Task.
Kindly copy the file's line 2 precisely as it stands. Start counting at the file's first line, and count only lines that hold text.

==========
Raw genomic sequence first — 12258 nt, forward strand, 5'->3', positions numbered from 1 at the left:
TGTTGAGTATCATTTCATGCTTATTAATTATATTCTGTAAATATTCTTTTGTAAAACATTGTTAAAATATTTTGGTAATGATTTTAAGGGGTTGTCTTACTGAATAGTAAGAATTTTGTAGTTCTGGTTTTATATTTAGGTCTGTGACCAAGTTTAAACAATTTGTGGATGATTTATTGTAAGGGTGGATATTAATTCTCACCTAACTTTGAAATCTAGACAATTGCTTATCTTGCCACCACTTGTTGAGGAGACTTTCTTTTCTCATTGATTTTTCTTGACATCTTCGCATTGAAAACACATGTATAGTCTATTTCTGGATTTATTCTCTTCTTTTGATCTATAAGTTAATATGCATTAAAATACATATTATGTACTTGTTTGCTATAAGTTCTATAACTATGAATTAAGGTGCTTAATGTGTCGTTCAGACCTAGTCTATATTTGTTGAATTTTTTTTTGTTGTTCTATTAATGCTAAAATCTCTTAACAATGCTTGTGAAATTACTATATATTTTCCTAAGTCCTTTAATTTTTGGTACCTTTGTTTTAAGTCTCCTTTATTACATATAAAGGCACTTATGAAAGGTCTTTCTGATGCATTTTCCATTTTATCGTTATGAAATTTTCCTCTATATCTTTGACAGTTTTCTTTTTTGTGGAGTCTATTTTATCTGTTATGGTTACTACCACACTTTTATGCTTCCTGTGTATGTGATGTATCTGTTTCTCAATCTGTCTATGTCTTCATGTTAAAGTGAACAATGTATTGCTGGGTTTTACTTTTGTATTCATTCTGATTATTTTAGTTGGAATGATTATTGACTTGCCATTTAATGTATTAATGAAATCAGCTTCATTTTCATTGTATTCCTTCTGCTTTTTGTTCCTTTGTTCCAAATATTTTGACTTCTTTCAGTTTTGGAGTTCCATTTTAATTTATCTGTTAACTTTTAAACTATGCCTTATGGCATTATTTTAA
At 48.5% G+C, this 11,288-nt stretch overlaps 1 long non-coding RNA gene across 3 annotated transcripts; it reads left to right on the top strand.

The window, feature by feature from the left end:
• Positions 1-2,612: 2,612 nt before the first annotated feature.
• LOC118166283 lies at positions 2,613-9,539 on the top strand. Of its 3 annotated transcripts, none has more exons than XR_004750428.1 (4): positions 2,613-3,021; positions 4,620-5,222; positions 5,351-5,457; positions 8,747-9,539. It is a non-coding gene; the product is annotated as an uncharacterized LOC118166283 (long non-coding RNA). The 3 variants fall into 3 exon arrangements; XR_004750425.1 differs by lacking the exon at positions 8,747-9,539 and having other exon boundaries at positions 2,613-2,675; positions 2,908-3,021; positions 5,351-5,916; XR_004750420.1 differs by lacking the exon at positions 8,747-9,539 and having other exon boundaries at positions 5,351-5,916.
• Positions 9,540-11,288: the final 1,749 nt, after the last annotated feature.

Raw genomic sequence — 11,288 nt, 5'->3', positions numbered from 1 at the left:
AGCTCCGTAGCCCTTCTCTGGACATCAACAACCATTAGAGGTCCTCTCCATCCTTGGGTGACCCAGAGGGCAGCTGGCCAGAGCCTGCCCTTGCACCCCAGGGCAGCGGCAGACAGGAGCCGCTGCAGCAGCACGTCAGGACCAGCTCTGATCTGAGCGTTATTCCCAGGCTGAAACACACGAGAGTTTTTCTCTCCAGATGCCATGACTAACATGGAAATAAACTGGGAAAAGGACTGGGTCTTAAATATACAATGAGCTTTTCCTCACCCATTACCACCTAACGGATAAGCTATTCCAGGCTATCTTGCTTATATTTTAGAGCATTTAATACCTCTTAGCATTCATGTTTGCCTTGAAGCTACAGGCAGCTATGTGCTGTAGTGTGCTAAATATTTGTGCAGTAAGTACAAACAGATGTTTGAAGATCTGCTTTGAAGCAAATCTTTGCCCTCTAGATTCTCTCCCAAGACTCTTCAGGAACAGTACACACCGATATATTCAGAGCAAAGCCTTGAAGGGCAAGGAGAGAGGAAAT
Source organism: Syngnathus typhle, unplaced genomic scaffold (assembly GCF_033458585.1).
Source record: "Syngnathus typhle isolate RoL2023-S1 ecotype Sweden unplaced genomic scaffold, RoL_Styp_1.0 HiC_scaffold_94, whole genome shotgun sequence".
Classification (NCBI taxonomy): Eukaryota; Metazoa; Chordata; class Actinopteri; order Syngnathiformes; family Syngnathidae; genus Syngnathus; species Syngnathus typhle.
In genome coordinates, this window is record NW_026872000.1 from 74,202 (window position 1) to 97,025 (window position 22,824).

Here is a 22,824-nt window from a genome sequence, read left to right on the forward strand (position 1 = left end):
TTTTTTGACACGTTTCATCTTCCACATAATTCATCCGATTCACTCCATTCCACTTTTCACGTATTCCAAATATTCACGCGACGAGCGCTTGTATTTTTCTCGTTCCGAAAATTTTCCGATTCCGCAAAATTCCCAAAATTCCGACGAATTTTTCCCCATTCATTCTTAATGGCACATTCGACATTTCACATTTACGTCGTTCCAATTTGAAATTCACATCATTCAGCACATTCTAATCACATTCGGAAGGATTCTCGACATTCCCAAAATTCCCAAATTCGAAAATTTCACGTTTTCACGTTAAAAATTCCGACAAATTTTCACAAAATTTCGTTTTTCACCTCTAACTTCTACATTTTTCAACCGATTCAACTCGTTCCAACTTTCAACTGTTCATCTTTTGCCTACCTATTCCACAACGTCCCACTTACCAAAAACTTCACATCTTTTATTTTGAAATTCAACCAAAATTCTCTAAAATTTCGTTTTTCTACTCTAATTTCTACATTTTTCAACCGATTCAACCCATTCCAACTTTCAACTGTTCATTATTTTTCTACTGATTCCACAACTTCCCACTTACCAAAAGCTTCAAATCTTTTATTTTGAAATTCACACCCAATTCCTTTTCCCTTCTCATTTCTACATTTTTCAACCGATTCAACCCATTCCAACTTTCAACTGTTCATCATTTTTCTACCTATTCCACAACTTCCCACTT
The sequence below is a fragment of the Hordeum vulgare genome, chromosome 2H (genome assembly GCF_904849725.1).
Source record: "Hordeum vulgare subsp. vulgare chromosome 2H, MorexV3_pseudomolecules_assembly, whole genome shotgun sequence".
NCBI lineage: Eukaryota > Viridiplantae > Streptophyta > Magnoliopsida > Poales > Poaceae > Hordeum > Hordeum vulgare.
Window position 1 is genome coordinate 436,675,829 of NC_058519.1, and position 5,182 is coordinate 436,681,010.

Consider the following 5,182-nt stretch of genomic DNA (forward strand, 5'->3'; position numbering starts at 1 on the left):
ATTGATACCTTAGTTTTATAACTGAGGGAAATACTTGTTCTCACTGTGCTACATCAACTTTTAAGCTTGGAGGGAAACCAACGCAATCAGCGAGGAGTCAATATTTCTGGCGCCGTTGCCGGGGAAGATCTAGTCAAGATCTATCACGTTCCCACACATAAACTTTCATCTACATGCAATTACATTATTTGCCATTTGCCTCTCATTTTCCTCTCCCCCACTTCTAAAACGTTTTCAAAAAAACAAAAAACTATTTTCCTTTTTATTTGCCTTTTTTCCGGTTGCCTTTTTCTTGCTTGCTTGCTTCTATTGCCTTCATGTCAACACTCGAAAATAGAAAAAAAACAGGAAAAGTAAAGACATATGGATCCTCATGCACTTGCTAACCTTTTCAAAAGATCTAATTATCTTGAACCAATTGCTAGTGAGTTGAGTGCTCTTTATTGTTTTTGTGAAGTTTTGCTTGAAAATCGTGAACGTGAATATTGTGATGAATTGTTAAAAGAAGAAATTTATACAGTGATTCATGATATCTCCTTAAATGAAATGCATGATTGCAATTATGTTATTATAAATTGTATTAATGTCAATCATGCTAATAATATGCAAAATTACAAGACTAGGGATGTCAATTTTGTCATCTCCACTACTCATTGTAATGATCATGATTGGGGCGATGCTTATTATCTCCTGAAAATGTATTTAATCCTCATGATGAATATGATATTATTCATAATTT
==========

TGTTGAGTATCATTTCATGCTTATTAATTATATTCTGTAAATATTCTTTTGTAAAACATTGTTAAAATATTTTGGTAATGATTTTAAGGGGTTGTCTTACTGAATAGTAAGAATTTTGTAGTTCTGGTTTTATATTTAGGTCTGTGACCAAGTTTAAACAATTTGTGGATGATTTATTGTAAGGGTGGATATTAATTCTCACCTAACTTTGAAATCTAGACAATTGCTTATCTTGCCACCACTTGTTGAGGAGACTTTCTTTTCTCATTGATTTTTCTTGACATCTTCGCATTGAAAACACATGTATAGTCTATTTCTGGATTTATTCTCTTCTTTTGATCTATAAGTTAATATGCATTAAAATACATATTATGTACTTGTTTGCTATAAGTTCTATAACTATGAATTAAGGTGCTTAATGTGTCGTTCAGACCTAGTCTATATTTGTTGAATTTTTTTTTGTTGTTCTATTAATGCTAAAATCTCTTAACAATGCTTGTGAAATTACTATATATTTTCCTAAGTCCTTTAATTTTTGGTACCTTTGTTTTAAGTCTCCTTTATTACATATAAAGGCACTTATGAAAGGTCTTTCTGATGCATTTTCCATTTTATCGTTATGAAATTTTCCTCTATATCTTTGACAGTTTTCTTTTTTGTGGAGTCTATTTTATCTGTTATGGTTACTACCACACTTTTATGCTTCCTGTGTATGTGATGTATCTGTTTCTCAATCTGTCTATGTCTTCATGTTAAAGTGAACAATGTATTGCTGGGTTTTACTTTTGTATTCATTCTGATTATTTTAGTTGGAATGATTATTGACTTGCCATTTAATGTATTAATGAAATCAGCTTCATTTTCATTGTATTCCTTCTGCTTTTTGTTCCTTTGTTCCAAATATTTTGACTTCTTTCAGTTTTGGAGTTCCATTTTAATTTATCTGTTAACTTTTAAACTATGCCTTATGGCATTATTTTAA